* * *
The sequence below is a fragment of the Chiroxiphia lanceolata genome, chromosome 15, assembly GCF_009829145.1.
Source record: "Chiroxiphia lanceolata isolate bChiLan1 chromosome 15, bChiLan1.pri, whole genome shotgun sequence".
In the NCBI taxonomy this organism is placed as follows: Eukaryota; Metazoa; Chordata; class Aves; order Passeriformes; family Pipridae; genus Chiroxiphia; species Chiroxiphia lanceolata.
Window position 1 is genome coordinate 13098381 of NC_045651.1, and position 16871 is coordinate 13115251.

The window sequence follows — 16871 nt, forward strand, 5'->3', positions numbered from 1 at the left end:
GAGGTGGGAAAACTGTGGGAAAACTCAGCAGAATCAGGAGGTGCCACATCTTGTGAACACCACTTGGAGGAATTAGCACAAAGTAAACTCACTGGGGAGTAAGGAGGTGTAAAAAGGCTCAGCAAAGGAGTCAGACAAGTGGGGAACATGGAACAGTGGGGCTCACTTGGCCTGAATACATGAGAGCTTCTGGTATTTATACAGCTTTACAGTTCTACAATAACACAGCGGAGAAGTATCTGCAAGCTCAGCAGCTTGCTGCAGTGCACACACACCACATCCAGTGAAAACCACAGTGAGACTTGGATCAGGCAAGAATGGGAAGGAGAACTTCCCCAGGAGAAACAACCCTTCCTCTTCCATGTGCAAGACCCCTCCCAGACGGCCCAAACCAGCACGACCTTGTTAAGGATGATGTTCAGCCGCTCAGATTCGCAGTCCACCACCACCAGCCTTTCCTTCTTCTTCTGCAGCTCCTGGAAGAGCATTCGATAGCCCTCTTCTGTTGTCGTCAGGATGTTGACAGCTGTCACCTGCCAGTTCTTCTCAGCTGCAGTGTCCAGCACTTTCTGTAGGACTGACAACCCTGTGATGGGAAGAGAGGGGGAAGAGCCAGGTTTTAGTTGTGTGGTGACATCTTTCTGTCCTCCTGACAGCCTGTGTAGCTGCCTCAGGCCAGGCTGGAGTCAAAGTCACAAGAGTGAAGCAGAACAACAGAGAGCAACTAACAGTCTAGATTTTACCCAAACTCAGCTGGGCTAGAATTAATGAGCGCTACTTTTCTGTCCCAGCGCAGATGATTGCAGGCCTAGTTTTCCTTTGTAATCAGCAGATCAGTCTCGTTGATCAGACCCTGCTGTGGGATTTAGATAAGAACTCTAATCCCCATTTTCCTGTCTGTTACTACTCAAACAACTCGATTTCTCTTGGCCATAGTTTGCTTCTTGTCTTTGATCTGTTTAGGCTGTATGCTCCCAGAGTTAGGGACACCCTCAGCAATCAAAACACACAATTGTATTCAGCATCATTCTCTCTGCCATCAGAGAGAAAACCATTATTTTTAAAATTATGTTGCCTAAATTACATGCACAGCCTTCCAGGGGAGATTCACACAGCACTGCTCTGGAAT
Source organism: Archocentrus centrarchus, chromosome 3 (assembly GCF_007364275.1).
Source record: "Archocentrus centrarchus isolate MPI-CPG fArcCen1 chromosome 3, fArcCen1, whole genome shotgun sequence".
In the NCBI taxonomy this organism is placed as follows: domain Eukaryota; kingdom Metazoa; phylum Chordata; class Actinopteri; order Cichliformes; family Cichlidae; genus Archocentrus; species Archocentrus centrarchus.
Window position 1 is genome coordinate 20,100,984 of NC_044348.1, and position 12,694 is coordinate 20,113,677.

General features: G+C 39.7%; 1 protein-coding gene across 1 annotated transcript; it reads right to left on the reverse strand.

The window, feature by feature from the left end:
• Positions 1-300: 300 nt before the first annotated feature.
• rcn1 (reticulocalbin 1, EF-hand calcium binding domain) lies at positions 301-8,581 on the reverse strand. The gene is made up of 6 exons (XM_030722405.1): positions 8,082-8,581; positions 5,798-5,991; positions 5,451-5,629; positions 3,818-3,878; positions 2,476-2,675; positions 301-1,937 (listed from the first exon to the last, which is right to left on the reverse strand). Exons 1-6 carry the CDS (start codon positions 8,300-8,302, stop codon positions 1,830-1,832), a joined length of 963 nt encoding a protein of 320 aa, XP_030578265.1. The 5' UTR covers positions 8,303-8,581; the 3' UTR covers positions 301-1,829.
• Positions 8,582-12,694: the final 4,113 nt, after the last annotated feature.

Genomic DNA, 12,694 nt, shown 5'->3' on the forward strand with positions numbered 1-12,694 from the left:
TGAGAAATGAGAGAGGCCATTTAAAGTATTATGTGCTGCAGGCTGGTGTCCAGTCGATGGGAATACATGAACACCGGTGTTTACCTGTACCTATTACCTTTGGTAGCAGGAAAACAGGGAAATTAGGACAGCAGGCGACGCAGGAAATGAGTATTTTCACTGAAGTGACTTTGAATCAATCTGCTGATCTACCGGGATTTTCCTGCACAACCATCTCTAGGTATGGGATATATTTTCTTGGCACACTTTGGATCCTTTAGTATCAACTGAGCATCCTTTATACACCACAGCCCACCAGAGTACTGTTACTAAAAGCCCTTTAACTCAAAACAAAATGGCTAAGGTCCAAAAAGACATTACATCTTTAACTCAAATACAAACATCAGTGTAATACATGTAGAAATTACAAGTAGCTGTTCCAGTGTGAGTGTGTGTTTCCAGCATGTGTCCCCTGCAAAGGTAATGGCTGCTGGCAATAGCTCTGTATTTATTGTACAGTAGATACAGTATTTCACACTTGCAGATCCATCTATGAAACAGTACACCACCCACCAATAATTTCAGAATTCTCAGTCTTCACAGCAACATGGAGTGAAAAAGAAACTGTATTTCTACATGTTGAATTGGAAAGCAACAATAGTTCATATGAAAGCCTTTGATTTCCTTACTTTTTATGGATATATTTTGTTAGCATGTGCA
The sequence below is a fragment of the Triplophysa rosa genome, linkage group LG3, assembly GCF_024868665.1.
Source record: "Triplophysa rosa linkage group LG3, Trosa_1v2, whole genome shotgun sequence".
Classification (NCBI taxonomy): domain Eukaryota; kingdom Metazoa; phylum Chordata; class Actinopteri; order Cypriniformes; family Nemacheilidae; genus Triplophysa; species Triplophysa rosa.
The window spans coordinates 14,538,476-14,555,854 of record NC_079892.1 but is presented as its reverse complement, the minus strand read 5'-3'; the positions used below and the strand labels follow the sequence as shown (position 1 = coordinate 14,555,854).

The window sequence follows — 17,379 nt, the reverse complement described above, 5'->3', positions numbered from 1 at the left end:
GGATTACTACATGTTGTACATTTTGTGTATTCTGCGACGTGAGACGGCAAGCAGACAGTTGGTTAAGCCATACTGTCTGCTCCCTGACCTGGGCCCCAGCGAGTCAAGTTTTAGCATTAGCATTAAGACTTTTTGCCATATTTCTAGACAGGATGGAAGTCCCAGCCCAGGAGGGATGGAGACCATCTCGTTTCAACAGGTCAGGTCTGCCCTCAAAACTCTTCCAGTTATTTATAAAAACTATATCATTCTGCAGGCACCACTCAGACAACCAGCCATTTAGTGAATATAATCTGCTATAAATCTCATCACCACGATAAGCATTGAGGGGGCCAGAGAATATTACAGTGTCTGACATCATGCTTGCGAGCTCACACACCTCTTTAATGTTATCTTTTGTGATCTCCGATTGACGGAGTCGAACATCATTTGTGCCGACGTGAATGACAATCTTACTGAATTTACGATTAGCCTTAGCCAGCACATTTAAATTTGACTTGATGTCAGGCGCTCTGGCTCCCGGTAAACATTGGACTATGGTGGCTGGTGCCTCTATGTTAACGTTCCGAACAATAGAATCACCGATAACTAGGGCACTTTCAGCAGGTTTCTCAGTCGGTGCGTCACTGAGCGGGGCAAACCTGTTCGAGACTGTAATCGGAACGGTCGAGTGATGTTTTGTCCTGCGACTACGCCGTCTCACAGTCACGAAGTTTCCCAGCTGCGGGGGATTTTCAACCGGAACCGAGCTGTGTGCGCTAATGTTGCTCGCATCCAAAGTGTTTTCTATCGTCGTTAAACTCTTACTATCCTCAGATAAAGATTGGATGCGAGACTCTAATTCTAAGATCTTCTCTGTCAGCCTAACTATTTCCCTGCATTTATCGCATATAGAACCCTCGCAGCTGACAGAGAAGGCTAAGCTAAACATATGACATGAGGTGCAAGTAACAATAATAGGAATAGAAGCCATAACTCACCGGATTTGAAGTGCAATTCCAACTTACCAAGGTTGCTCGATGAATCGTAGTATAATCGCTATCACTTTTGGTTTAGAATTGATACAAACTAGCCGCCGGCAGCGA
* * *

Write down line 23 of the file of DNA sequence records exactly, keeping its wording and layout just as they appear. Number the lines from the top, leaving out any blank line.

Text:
GGATTACTACATGTTGTACATTTTGTGTATTCTGCGACGTGAGACGGCAAGCAGACAGTTGGTTAAGCCATACTGTCTGCTCCCTGACCTGGGCCCCAGCGAGTCAAGTTTTAGCATTAGCATTAAGACTTTTTGCCATATTTCTAGACAGGATGGAAGTCCCAGCCCAGGAGGGATGGAGACCATCTCGTTTCAACAGGTCAGGTCTGCCCTCAAAACTCTTCCAGTTATTTATAAAAACTATATCATTCTGCAGGCACCACTCAGACAACCAGCCATTTAGTGAATATAATCTGCTATAAATCTCATCACCACGATAAGCATTGAGGGGGCCAGAGAATATTACAGTGTCTGACATCATGCTTGCGAGCTCACACACCTCTTTAATGTTATCTTTTGTGATCTCCGATTGACGGAGTCGAACATCATTTGTGCCGACGTGAATGACAATCTTACTGAATTTACGATTAGCCTTAGCCAGCACATTTAAATTTGACTTGATGTCAGGCGCTCTGGCTCCCGGTAAACATTGGACTATGGTGGCTGGTGCCTCTATGTTAACGTTCCGAACAATAGAATCACCGATAACTAGGGCACTTTCAGCAGGTTTCTCAGTCGGTGCGTCACTGAGCGGGGCAAACCTGTTCGAGACTGTAATCGGAACGGTCGAGTGATGTTTTGTCCTGCGACTACGCCGTCTCACAGTCACGAAGTTTCCCAGCTGCGGGGGATTTTCAACCGGAACCGAGCTGTGTGCGCTAATGTTGCTCGCATCCAAAGTGTTTTCTATCGTCGTTAAACTCTTACTATCCTCAGATAAAGATTGGATGCGAGACTCTAATTCTAAGATCTTCTCTGTCAGCCTAACTATTTCCCTGCATTTATCGCATATAGAACCCTCGCAGCTGACAGAGAAGGCTAAGCTAAACATATGACATGAGGTGCAAGTAACAATAATAGGAATAGAAGCCATAACTCACCGGATTTGAAGTGCAATTCCAACTTACCAAGGTTGCTCGATGAATCGTAGTATAATCGCTATCACTTTTGGTTTAGAATTGATACAAACTAGCCGCCGGCAGCGA